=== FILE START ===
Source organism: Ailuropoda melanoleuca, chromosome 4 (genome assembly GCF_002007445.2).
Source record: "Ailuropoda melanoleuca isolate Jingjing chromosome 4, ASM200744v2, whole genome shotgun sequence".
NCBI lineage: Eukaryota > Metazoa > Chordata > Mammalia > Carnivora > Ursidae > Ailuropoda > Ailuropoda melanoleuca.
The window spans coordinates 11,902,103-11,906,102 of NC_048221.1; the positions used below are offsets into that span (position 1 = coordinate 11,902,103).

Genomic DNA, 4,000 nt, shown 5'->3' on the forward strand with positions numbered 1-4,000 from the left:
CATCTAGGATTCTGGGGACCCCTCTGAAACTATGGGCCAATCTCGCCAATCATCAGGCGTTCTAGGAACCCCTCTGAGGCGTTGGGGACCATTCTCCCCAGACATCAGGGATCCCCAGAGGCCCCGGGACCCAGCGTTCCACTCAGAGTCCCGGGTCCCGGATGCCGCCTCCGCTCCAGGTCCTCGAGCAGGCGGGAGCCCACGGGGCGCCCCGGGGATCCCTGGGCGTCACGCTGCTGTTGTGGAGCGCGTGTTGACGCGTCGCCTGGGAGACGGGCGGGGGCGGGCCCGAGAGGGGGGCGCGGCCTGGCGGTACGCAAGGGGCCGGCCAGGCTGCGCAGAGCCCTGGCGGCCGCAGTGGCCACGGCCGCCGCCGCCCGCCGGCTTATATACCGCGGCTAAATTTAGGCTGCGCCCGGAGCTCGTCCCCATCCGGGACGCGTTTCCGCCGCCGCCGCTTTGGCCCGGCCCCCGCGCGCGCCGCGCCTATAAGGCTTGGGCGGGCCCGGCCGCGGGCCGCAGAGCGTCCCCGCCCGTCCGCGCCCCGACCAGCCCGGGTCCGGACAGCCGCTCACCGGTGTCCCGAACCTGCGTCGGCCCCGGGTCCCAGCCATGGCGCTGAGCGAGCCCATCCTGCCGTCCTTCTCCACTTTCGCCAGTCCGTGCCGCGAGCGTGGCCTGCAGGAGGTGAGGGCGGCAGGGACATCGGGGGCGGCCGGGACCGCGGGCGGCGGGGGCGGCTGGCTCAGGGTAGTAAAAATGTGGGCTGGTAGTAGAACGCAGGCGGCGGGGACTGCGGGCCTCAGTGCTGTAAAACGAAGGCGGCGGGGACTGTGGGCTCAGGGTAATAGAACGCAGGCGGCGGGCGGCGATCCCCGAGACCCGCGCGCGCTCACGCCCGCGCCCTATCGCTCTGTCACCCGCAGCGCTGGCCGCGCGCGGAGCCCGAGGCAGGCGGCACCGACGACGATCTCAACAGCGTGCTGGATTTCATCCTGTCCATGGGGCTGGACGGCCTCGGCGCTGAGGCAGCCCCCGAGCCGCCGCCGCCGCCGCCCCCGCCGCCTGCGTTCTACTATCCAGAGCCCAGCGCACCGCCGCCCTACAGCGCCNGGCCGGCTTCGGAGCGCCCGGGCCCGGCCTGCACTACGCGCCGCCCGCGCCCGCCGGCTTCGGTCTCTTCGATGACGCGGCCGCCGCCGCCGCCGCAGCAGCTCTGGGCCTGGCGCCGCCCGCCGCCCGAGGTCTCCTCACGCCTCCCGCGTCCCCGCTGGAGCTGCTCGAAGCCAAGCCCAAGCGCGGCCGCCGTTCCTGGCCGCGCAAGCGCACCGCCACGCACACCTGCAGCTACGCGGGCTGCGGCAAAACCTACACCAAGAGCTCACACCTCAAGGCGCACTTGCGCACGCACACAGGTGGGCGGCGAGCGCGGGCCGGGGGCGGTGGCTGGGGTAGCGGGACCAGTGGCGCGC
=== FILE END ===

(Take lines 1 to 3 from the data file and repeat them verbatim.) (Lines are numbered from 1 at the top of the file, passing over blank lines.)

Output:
Source organism: Ailuropoda melanoleuca, chromosome 4 (genome assembly GCF_002007445.2).
Source record: "Ailuropoda melanoleuca isolate Jingjing chromosome 4, ASM200744v2, whole genome shotgun sequence".
NCBI lineage: Eukaryota > Metazoa > Chordata > Mammalia > Carnivora > Ursidae > Ailuropoda > Ailuropoda melanoleuca.